This handout photo taken on Jan. 25, 2018 and released by the Indian Press Information Bureau shows India's Prime Minister Narendra Modi (center) posing in a group photograph with the ASEAN Heads of State/Governments during the The ASEAN – India Commemorative Summit, at Rashtrapati Bhavan in New Delhi. Prime Minister Narendra Modi will host 10 Southeast Asian leaders as guests of honour at India's Republic Day celebrations as New Delhi seeks to blunt China's influence in the region. AFP/Handout

India, ASEAN call for binding code of conduct in South China Sea
Alexis Romero (philstar.com) - January 27, 2018 - 12:03pm

NEW DELHI – India and the Association of Southeast Asian Nations have called for the completion of a binding code of conduct for parties in the South China Sea in the face of China’s aggressive expansion in the region.

In a joint statement issued after their commemorative summit here, India and ASEAN reaffirmed the importance of maintaining peace, freedom of navigation and overflight in the region and peaceful resolution of disputes in accordance with international law.

“In this regard, we support the full and effective implementation of the Declaration on the Conduct of the Parties in the South China Sea (DOC) and look forward to an early conclusion of the Code of Conduct in the South China Sea (COC),” the joint statement dubbed as Delhi Declaration read.

India and ASEAN vowed to work together on common regional and international security issues and “ensure an open, transparent, inclusive and rules-based regional architecture.” The South Asian country and the regional bloc also renewed their commitment to strengthen maritime cooperation through mechanisms like the Expanded ASEAN Maritime Forum.

China claims historic rights over about 90 percent of the South China Sea, where about $5-trillion worth of goods pass through every year. The expansive claim is being disputed by Taiwan and ASEAN members Philippines, Vietnam, Malaysia and Brunei.

In 2002, ASEAN and China signed the Declaration on the Conduct of Parties in the South China Sea to highlight their aim to resolve disputes peacefully and to maintain stability in the region. However, a binding code of conduct for claimants has not been completed. A framework for the code of conduct was crafted last year.

To assert its maritime claims, China built artificial islands in Kagitingan (Fiery Cross), Panganiban (Mischief), Zamora (Subi), Burgos (Gaven), Kennan (Hughes), Mabini (Johnson) and Calderon (Cuarteron) Reefs, areas off the western province of Palawan that are also being claimed by the Philippines.

In 2013, the Philippines questioned China’s maritime claim before an international arbitral court, calling it “excessive” and “exaggerated. A Hague-based arbitral tribunal ruled in favor of the Philippines three years later, saying China’s historic claims in the South China Sea has no legal basis. But China refused to recognize the landmark decision, dismissing it as “a mere piece of paper.”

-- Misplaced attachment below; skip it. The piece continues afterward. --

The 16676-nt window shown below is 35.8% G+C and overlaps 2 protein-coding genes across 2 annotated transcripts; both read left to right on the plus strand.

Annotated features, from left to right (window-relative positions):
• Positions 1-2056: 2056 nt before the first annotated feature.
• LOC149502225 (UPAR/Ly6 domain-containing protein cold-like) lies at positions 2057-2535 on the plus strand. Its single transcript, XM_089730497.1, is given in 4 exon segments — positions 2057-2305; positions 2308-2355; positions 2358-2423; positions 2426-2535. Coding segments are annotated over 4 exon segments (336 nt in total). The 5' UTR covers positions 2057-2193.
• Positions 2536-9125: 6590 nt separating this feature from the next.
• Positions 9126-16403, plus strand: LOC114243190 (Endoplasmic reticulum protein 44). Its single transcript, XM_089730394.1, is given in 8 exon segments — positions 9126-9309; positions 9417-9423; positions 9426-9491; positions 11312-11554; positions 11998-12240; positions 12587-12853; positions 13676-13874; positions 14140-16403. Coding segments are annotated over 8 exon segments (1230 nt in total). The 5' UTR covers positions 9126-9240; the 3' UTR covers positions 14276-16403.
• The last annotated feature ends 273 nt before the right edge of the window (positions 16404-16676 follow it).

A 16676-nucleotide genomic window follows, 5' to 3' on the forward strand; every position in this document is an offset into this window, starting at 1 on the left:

President Rodrigo Duterte has expressed willingness to temporarily set aside the ruling to improve the Philippines’ relationship with China. But he promised to bring up the issue before Chinese leaders within his term.

India, which is seeking stronger ties with its neighbors in Southeast Asia, is also involved in a border dispute with China over an area in the Himalayas.

ASEAN, India vow to combat terrorism

In the same statement, ASEAN and India reiterated their commitment to combat terrorism and to disrupt the activities of terrorists by preventing their cross border movement and their misuse of Internet including social media.

They also vowed to strengthen cooperation against terrorism financing and recruitment efforts, support the targeting of terror sanctuaries, and share intelligence information.

“There can be no justification for acts of terror on any grounds whatsoever,” the joint statement said.

India and ASEAN also agreed to boost their economic cooperation through the full use and effective implementation of the ASEAN-India Free Trade Area, which removed tariffs for about 4,000 products and reduce the duties for more than 3,000 others.

They also called for the swift conclusion of a “modern, comprehensive, high quality, and mutually beneficial” Regional Comprehensive Economic Partnership (RCEP).

RCEP is a proposed free trade deal among ASEAN members, China, Japan, South Korea, India, Australia and New Zealand. Launched in 2012, the proposed agreement seeks to cover trade in goods and services, economic and technical cooperation, investments, competition policy, intellectual property rights, and dispute settlement among other aspects. ASEAN and its trading partners aim to complete the RCEP negotiations this year.

India and ASEAN likewise promised to cooperate for conservation and sustainable use of marine resources in the Indian and Pacific Oceans in accordance with international law, including the United Nations Convention on the Law of the Sea and address threats to these resources including illegal, unreported and unregulated fishing. 

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